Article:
But is this really true?
Now, with both teams having played 36 games, Chelsea have:
- 17 more points
- 5 more goals scored
- 13 fewer goals conceded
- 8 more wins
There’s a fair argument to consider that to be quite a big gap – especially the goal difference of 18.
As for Klopp’s assertion that “You have to look at the games we played against Chelsea,” that’s illogical and flawed. We’ve taken four points against Chelsea – the same as Bournemouth have taken off us. So are Bournemouth not that far behind Liverpool?
Klopp has again though pointed at Chelsea‘s lack of serious injuries being the reason for the gap between the two sides.
“Chelsea deserved the title but I’ve said already they had most luck with injuries,” he said.
“Diego Costa? Did he miss one game? Eden Hazard one game? Pedro could play, Willian could play, their defensive line could play.
“You need this luck and then you go through. I don’t say we could have gone through but the gap could have been closer.”
It’s a fair point, the gap would have been a lot less had long-term injuries not befallen upon almost of all Liverpool‘s key players at some stage of the season.
LFC missed league games through injury this season:
- Jordan Henderson: 12 games
- Daniel Sturridge: 10 games
- Philippe Coutinho: 7 games
- Sadio Mane: 7 games (plus 2 due to AFCON and final 2 still to be played)
- Adam Lallana: 7 games
- Dejan Lovren Matip: 7 games
- Joel Matip: 6 games
- Emre Can: 5 games
That’s the spine of the side having all had significant spells on the sidelines. Those numbers are only pure games missed due to injury and don’t take into account Can carrying an injury through most of winter, Coutinho struggling once he returned in January, and things such as Coutinho limping off early against Watford.
Of Liverpool‘s first-XI of outfield players, only Nathaniel Clyne, James Milner, Gini Wijnaldum and Roberto Firmino haven’t had a significant injury. Although, the two full backs have looked exhausted after playing almost every game in the most physically demanding role within Klopp’s system.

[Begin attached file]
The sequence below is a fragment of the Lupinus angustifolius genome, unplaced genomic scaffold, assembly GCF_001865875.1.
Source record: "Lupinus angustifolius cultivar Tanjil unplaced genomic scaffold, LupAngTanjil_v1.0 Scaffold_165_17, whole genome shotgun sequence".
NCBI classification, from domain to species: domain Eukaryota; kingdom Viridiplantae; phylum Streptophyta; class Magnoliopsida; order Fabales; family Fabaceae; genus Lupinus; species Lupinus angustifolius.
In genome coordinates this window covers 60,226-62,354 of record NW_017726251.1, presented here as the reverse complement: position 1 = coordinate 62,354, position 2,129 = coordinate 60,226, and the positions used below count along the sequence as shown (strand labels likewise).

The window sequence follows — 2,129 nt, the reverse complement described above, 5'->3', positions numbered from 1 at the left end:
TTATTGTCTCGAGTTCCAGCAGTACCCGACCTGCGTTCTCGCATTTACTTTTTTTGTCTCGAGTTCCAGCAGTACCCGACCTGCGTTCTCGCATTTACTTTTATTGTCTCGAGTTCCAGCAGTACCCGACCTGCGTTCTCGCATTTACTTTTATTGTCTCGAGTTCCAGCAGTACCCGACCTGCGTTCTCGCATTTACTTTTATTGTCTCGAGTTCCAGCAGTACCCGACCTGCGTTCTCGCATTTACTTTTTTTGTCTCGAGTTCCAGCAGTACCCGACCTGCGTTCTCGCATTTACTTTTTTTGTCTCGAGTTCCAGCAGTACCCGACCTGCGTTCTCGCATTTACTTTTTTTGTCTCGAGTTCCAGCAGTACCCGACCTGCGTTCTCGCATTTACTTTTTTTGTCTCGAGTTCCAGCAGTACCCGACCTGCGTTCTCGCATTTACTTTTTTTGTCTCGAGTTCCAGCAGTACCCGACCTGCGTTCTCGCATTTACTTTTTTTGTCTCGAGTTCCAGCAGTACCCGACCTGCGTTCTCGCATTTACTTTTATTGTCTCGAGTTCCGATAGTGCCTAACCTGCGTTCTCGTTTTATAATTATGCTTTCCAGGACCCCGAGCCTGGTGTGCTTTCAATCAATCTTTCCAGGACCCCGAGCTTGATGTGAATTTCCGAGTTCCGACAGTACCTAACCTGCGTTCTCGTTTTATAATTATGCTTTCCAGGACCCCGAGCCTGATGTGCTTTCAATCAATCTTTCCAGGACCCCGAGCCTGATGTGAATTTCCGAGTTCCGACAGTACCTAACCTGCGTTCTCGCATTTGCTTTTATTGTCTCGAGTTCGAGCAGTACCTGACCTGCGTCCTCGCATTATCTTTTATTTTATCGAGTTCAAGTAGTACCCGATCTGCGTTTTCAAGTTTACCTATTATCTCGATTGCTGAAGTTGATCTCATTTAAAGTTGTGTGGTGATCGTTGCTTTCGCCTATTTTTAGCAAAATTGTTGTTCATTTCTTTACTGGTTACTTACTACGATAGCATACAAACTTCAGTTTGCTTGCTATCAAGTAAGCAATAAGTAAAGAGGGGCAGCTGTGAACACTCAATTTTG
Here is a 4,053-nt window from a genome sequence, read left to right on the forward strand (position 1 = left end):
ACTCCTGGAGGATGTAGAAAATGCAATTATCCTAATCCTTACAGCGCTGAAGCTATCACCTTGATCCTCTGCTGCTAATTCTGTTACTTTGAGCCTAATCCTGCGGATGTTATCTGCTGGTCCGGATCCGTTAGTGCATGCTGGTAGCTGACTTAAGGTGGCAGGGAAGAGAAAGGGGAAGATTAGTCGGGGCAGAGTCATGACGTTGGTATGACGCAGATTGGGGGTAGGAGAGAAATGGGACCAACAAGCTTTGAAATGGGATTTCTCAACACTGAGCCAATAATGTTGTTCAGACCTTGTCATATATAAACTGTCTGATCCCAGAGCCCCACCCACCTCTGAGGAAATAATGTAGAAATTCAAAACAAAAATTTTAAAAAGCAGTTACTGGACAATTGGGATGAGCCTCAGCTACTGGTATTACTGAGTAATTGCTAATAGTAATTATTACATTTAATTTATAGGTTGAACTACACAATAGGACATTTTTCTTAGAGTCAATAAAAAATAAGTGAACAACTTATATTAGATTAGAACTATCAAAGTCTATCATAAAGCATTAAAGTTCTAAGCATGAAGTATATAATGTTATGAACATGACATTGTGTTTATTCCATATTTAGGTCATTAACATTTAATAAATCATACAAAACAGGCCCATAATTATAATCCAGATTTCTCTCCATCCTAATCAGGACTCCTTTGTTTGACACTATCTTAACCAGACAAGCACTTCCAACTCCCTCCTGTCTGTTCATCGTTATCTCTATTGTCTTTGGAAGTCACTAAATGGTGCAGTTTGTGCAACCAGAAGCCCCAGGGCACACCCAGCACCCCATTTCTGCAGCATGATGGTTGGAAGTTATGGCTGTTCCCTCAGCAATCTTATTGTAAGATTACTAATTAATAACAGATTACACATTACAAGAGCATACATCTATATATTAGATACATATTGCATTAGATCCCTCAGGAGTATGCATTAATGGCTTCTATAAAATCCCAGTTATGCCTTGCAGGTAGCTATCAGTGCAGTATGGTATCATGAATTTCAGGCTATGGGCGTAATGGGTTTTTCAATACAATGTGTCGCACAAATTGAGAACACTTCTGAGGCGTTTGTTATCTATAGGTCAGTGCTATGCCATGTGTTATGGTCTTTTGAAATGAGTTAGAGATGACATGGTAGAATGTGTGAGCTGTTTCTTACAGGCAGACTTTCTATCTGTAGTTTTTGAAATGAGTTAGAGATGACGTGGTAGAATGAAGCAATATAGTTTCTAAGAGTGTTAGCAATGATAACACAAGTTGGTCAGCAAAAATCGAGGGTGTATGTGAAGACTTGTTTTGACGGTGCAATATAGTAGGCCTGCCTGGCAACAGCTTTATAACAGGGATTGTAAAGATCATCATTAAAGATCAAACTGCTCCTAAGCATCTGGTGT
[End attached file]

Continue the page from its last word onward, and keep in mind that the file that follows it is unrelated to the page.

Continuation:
Whether injuries can be used as an excuse is open for debate, and whether Klopp’s system, training or methods have had an influence on so many injuries is a whole open to interpretation.
Perhaps though Klopp’s decision to have such a small squad is one that he may look back on with regret when he analyses this season. It’s a small squad made even smaller by the long-term injuries above and to fringe players such as Marko Grujc, Danny Ings and Sheyi Ojo that further restricted his options.
But injuries cannot be blamed for the lapses in concentration that have proven so costly this season – repeated mistakes off set pieces and individual errors gifting goals to the opposition.
Injuries should not be blamed as the only reason for being 17 points behind the champions.
Klopp says that “we will all have a different season next year,” and he is right, of course.
Mane won’t be away with the African Cup of Nations for one.
But Klopp must find a solution to all the injuries. Whether it’s a learning curve from his and his medical team’s first full season in a country without an international break, or merely acknowledging that a bigger squad is required due to the rigours of an English winter.
What’s perhaps concerning is that if Klopp really doesn’t think the gap is that big, does that mean he doesn’t think that much needs to change? Ask most Liverpool observers and the need for a centre-back and left-back is absolutely blatant, while a midfielder, a forward and a winger are all needed. And we’re not talking just squad options.
How Klopp manages his squad with the extra travel, more games and less training time, will be intriguing, as the same excuses cannot be made.
And the same mistakes cannot be repeated.